St. Andrew's Episcopal Church

…in the shadow of Mt. Katahdin – Millinocket, Maine

Epiphany VI Sermon

SERMON:  The Law of Love Rev. Robert W. Landry; DCN.

One day Abraham invited a beggar to his tent for a meal. When grace was being said at the meal, the man began to curse God, declaring that he could not bear to hear his God’s name. Abraham was seized with indignation, and drove the blasphemer away. When he was praying that night, God said to Abraham, “This man has cursed and reviled me for fifty years, and yet I have given him food to eat every day.  Could you not put up with him for a single meal?”  On this St. Valentine’s Day weekend, I want to tell you simply this, that you love each other. Love each other not with the love that depends on good chemistry, or good mood, and feelings, not even with the love that depends on the behavior of others, but love each other with the kind of love that Christ refers to in today’s reading.                       You all know the kind of love I mean, it is the love that goes beyond what seems right according to the letter of the law, and enters into the Spirit of what God wants for us, the love that enters into feeding others, into healing others, into showing grace to others, into giving peace to others., the love that values others, regardless of who they are or what they have or have not done..              Someone once caught WC Fields reading the Bible. “What are you doing?” asked the person.  “Looking for loopholes.”, replied Fields. With love, my friends, there are no loopholes, no escape hatch, there are no clauses that say the deal can be revoked if this or that condition is not met. Love is total, it is unconditional or it is not love at all.               Think of the words of Jesus we heard read a few minutes ago. They were words addressed to a people used to compromising a people used to altering love’s demands as they are found in the law of God so that those demands would be easier to fulfill.                “You have heard it said you shall not murder, but I say to you that if you are angry with your brother or sister you will be liable to judgment.” “You have heard that it said, you shall not commit adultery, but I tell you that everyone who looks with lust at another has already committed adultery…” “You have heard that it was said, you shall love your neighbors, but I say to you, love your enemies and pray for those who persecute you…”               There are no loopholes to be found in Jesus’ words -No compromises, No deals, No escape hatches. What Jesus does is to clarify the issues involved in loving God and our neighbors so that we can know without doubt, just where we stand, and exactly what we need to aim for.               Think about where you stand for a minute – Think about how you love others and ask yourself is my love up to the standards set by Christ? If you haven’t killed someone, who have you called a fool?  What emotion did you pour out upon him or her when you became angry with them? If you haven’t committed adultery and felt good about this, consider what you have wanted to do. Or consider who holds a grudge against you because of something you did, something for which you have not apologized? What promises and vows have you broken and then justified yourself in doing so? When was the last time you criticized immigrants for stealing all the jobs in this country, or expressed your dislike for the person who took the promotion that you felt belonged to you?               Perhaps these are poor examples, but most of us if we are honest with ourselves, love only our friends and our family and we are not sure about our family at times. We greet those who greet us, we do good to those who do good to us, we lend to those who will pay back, we welcome those who welcome us. And as for everyone else, well, if asked, most of us have a reason for what we do, and have an excuse for what we do not do.               What we aim for as Christians is to break through the limitations of our excuses, we aim to destroy all reasons that we might offer to treat one person as less than another and to enter into relationships with each other that are based upon our equality before God.               The gospel of Jesus Christ teaches that we can meet all the demands of love that are expressed in the law in one way and only in one way, we can do so if our hearts goes there first. May today this Valentine’s Day weekend be the time that you let your hearts go, love God and love each other as deeply as you can.               When you do, you will find, no matter how many mistakes you may make along the way, that goodness and blessedness will blossom along your path, and all that God has planned will come to pass.  Amen.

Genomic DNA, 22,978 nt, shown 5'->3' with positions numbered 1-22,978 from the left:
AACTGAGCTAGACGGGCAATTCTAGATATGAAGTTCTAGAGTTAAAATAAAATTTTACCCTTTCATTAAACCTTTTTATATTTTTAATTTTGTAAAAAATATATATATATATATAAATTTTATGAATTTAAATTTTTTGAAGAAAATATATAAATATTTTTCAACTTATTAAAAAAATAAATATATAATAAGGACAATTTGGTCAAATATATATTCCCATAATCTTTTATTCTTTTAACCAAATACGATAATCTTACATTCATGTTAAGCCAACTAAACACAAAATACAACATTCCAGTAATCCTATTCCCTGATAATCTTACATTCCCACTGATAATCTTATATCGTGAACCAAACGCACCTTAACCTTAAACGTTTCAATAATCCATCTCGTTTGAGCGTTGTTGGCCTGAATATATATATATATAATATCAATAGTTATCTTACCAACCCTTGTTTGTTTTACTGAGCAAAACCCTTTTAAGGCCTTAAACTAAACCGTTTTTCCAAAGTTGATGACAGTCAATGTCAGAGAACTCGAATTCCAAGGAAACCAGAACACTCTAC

St. Andrew's Episcopal Church - Millinocket, Maine | A member of The Episcopal Diocese of Maine, The Episcopal Church, and the Worldwide Anglican Communion